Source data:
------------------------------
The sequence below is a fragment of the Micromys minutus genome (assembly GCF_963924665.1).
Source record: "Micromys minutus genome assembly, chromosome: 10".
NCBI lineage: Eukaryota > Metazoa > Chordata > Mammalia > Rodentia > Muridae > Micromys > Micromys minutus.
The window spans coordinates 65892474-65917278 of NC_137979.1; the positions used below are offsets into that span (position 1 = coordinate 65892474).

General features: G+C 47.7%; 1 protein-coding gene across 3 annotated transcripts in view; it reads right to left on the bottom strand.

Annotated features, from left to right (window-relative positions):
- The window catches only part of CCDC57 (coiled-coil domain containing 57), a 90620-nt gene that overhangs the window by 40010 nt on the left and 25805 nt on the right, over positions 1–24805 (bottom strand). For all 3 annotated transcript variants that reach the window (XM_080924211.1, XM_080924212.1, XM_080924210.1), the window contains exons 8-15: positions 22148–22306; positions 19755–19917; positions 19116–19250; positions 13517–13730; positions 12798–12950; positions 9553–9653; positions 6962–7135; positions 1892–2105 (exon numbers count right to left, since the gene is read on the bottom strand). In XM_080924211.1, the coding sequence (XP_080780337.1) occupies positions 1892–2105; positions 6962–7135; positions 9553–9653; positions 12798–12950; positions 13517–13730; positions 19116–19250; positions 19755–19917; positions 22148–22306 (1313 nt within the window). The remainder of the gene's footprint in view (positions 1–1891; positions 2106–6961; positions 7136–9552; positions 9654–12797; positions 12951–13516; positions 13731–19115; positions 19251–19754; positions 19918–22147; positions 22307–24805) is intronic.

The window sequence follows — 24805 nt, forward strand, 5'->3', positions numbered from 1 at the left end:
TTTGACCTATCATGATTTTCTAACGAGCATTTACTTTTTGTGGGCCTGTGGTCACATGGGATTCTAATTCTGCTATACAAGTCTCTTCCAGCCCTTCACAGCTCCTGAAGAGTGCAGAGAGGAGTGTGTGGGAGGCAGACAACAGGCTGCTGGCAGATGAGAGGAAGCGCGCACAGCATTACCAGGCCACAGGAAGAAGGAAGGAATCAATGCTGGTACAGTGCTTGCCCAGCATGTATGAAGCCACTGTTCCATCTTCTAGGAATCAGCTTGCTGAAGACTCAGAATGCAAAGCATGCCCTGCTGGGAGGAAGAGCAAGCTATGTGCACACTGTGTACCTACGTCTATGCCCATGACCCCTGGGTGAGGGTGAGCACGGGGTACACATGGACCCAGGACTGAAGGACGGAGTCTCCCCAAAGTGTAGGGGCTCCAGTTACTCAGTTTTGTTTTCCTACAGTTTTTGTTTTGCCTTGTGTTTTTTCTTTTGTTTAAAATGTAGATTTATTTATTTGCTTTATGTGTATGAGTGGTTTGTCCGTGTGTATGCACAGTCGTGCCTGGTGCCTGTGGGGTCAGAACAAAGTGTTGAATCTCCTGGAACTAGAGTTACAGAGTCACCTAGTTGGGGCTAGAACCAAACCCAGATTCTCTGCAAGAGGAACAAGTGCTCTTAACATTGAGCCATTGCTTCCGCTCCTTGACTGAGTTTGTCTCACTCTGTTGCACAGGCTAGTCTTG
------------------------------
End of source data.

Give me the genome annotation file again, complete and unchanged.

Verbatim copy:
The sequence below is a fragment of the Micromys minutus genome (assembly GCF_963924665.1).
Source record: "Micromys minutus genome assembly, chromosome: 10".
NCBI lineage: Eukaryota > Metazoa > Chordata > Mammalia > Rodentia > Muridae > Micromys > Micromys minutus.
The window spans coordinates 65892474-65917278 of NC_137979.1; the positions used below are offsets into that span (position 1 = coordinate 65892474).

General features: G+C 47.7%; 1 protein-coding gene across 3 annotated transcripts in view; it reads right to left on the bottom strand.

Annotated features, from left to right (window-relative positions):
- The window catches only part of CCDC57 (coiled-coil domain containing 57), a 90620-nt gene that overhangs the window by 40010 nt on the left and 25805 nt on the right, over positions 1–24805 (bottom strand). For all 3 annotated transcript variants that reach the window (XM_080924211.1, XM_080924212.1, XM_080924210.1), the window contains exons 8-15: positions 22148–22306; positions 19755–19917; positions 19116–19250; positions 13517–13730; positions 12798–12950; positions 9553–9653; positions 6962–7135; positions 1892–2105 (exon numbers count right to left, since the gene is read on the bottom strand). In XM_080924211.1, the coding sequence (XP_080780337.1) occupies positions 1892–2105; positions 6962–7135; positions 9553–9653; positions 12798–12950; positions 13517–13730; positions 19116–19250; positions 19755–19917; positions 22148–22306 (1313 nt within the window). The remainder of the gene's footprint in view (positions 1–1891; positions 2106–6961; positions 7136–9552; positions 9654–12797; positions 12951–13516; positions 13731–19115; positions 19251–19754; positions 19918–22147; positions 22307–24805) is intronic.

The window sequence follows — 24805 nt, forward strand, 5'->3', positions numbered from 1 at the left end:
TTTGACCTATCATGATTTTCTAACGAGCATTTACTTTTTGTGGGCCTGTGGTCACATGGGATTCTAATTCTGCTATACAAGTCTCTTCCAGCCCTTCACAGCTCCTGAAGAGTGCAGAGAGGAGTGTGTGGGAGGCAGACAACAGGCTGCTGGCAGATGAGAGGAAGCGCGCACAGCATTACCAGGCCACAGGAAGAAGGAAGGAATCAATGCTGGTACAGTGCTTGCCCAGCATGTATGAAGCCACTGTTCCATCTTCTAGGAATCAGCTTGCTGAAGACTCAGAATGCAAAGCATGCCCTGCTGGGAGGAAGAGCAAGCTATGTGCACACTGTGTACCTACGTCTATGCCCATGACCCCTGGGTGAGGGTGAGCACGGGGTACACATGGACCCAGGACTGAAGGACGGAGTCTCCCCAAAGTGTAGGGGCTCCAGTTACTCAGTTTTGTTTTCCTACAGTTTTTGTTTTGCCTTGTGTTTTTTCTTTTGTTTAAAATGTAGATTTATTTATTTGCTTTATGTGTATGAGTGGTTTGTCCGTGTGTATGCACAGTCGTGCCTGGTGCCTGTGGGGTCAGAACAAAGTGTTGAATCTCCTGGAACTAGAGTTACAGAGTCACCTAGTTGGGGCTAGAACCAAACCCAGATTCTCTGCAAGAGGAACAAGTGCTCTTAACATTGAGCCATTGCTTCCGCTCCTTGACTGAGTTTGTCTCACTCTGTTGCACAGGCTAGTCTTG